For many countries, and for the UK in particular, with its already densely populated urban landscapes, and with a deficit of 1.2 million properties, the answer is likely not.
The publication by the government of its Housing White Paper in February, Fixing our broken housing market, and the release last October of Mark Farmer’s report on the construction industry’s labour market, Modernise or Die, have been timely reminders of the challenges on both the demand and supply side of the equation.
The problems are legion – from access to finance with which to build and land with planning permission with which to build upon, to finding sufficient skilled labour and tackling poor productivity in delivery, to creating dwellings that meet the aspirations of home buyers and tenants, at an affordable price.
So what role might technology play in helping to square the circle?
The housing challenge isn’t simply a case of building at volume. What we build, how we build and indeed why we build, needs to uphold the interlocking principles of economic viability, environmental sustainability, and social inclusivity.
Technology is already equipping professionals at the front-end of infrastructure projects, those tasked with urban planning and infrastructure master planning, with tools to help make better decisions and deliver better outcomes. It’s time for housing to adopt them too.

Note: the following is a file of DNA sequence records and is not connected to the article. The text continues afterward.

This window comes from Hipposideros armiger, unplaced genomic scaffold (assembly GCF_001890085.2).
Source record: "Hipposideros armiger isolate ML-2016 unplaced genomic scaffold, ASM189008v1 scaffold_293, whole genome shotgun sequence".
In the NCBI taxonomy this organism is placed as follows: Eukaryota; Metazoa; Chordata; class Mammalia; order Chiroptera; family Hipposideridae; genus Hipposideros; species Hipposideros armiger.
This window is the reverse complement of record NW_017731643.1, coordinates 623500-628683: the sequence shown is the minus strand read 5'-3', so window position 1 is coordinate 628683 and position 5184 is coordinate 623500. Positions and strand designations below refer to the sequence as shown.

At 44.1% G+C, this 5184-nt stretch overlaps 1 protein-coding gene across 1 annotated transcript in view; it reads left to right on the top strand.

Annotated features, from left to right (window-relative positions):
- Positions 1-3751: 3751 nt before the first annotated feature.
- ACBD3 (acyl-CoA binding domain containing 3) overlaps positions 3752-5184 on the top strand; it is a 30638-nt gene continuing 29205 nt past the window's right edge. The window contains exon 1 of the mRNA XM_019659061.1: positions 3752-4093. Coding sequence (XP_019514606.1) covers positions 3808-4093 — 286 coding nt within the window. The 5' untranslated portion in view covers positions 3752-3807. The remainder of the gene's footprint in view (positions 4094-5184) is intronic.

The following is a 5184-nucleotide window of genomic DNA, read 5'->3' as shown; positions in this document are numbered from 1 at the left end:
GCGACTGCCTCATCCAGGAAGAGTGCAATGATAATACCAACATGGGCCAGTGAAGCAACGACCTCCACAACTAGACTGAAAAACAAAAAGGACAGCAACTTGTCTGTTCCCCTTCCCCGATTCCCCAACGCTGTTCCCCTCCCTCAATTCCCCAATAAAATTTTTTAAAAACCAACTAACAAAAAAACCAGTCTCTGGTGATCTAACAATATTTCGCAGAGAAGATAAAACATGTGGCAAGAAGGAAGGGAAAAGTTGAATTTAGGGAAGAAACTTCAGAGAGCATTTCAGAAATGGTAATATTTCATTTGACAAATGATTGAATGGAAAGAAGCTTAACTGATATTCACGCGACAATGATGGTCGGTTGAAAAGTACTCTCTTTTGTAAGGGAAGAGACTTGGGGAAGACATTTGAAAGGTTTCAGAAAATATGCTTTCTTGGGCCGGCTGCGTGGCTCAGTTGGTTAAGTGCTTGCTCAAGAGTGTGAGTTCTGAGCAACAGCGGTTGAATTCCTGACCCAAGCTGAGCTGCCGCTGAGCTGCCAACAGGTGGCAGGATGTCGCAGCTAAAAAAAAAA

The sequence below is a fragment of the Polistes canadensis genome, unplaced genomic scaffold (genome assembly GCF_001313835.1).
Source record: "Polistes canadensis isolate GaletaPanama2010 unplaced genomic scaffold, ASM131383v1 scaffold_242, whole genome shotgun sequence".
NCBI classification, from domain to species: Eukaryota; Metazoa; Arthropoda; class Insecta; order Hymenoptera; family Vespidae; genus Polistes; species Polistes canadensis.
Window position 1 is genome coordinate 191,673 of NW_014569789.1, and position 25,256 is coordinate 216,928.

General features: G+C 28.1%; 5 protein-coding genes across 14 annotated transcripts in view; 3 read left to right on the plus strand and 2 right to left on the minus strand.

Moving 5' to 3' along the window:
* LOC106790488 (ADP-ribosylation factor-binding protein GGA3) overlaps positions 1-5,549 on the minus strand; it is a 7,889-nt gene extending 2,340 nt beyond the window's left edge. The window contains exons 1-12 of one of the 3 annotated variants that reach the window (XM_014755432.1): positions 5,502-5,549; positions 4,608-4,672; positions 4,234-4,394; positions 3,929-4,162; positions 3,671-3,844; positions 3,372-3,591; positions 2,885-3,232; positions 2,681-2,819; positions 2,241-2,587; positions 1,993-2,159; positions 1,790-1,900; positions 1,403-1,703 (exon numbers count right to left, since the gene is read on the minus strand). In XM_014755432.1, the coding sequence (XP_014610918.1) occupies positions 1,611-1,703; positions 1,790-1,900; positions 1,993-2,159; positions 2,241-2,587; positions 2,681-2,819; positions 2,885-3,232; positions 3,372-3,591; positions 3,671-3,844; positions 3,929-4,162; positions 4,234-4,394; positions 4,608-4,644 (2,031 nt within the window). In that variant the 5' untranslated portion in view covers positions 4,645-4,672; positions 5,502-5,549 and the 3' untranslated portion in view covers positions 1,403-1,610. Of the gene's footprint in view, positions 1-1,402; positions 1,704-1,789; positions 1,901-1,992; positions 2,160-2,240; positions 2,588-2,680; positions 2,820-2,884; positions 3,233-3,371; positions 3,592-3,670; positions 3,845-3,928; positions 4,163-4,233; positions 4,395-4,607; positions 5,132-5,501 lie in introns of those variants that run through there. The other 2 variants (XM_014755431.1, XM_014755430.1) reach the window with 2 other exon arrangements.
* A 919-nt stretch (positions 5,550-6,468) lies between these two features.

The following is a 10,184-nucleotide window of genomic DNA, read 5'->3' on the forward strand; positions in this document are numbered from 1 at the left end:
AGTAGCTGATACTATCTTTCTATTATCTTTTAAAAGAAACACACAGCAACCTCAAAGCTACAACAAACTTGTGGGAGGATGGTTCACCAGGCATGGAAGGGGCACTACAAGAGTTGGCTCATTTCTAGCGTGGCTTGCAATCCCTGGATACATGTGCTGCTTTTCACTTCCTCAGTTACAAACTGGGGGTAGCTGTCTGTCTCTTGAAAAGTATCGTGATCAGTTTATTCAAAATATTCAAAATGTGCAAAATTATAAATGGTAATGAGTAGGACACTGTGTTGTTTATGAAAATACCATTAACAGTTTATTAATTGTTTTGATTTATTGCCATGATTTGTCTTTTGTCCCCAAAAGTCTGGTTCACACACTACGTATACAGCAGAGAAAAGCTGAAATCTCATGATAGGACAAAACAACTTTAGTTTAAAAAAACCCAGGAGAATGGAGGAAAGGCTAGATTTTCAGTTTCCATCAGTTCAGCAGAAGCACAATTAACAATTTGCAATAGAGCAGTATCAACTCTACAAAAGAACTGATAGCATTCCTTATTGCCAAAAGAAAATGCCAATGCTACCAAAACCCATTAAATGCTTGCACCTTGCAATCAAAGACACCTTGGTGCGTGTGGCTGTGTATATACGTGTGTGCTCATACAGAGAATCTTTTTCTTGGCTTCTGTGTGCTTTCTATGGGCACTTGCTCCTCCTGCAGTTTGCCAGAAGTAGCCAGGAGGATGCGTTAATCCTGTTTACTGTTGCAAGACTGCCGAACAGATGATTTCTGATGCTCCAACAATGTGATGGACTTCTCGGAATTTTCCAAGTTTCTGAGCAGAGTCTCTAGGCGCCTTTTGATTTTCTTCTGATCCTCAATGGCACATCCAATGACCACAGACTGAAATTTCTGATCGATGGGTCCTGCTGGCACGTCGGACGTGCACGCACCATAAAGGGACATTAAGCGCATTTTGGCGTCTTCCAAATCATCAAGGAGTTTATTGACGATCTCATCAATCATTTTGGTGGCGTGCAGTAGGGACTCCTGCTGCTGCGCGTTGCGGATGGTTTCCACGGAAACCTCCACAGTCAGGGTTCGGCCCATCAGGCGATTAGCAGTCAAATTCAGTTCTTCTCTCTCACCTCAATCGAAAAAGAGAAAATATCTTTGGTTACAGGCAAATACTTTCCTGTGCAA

Reality capture, at scale, augmented reality (AR), and high fidelity visualisations, enable project teams to seamlessly straddle the physical and digital worlds. The traditional approach to design, whether via drawing board or 3D model, is an abstract process, since no built asset exists in a vacuum; the results can be less than optimal.
Bringing the real world into a silicon environment provides the ultimate canvas against which to explore and perfect designs before committing. Pushing those designs back out to the real-world via AR, or photo-realistic renderings, empowers not just those tasked with planning to test physical “form” in context, but engage communities and end-occupants in a richer dialogue at the consultation stage.
The rise of gaming engines, advanced simulation software, and big data tools, can help close the gap between aspiration for a housing project and end outcome achieved, by thoroughly evaluating “function”.
Testing and validating hypotheses, and evaluating multiple design alternatives in a way that traditionally has been cost-prohibitive, less accurate and with lower fidelity, should help planners and industry respond more effectively, particularly as projects become more complex, dropped into brown-field sites, or squeezed into the interstitial spaces of our cities.
Looking to tomorrow, the UK’s population is forecast to reach 70 million by 2027. That means decisions we make today need to accommodate not just this absolute increase, but changing living, working and social patterns of the next decade.